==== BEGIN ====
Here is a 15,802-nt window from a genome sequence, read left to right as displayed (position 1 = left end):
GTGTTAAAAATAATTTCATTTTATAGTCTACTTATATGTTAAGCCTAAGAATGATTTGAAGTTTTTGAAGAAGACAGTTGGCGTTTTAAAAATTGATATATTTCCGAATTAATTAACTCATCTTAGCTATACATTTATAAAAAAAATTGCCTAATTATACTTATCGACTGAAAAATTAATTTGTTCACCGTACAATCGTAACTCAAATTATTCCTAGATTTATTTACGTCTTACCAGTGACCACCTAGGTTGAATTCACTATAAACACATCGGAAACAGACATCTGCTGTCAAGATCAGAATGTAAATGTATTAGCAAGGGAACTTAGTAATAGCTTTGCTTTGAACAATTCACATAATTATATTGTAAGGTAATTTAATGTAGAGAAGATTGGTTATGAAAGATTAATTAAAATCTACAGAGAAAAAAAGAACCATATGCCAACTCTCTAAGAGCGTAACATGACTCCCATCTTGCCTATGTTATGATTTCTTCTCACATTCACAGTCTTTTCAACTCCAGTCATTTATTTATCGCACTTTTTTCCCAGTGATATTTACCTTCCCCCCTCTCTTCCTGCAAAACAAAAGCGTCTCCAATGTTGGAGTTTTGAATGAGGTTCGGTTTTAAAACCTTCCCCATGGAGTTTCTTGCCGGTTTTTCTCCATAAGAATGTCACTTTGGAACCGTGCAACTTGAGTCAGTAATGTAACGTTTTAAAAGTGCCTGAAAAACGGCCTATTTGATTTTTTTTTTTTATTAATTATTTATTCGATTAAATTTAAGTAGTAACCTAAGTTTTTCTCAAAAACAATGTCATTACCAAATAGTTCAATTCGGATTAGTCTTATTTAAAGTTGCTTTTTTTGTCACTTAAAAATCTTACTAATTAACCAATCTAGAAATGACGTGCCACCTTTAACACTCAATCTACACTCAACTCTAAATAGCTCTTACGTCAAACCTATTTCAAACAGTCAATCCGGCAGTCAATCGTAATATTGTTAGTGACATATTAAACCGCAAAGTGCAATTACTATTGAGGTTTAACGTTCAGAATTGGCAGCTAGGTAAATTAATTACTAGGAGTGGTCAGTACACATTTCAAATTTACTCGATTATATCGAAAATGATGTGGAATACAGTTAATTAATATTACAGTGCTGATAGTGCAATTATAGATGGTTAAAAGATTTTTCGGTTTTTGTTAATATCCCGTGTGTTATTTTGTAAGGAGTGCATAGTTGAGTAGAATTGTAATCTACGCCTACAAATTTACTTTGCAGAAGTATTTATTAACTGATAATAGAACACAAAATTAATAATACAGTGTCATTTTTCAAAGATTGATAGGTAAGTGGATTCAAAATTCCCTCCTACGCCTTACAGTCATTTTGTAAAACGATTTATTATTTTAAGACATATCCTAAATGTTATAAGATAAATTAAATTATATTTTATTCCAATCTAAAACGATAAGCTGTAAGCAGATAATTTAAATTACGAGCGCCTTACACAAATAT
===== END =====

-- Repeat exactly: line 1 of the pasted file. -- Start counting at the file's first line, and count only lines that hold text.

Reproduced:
Here is a 15,802-nt window from a genome sequence, read left to right as displayed (position 1 = left end):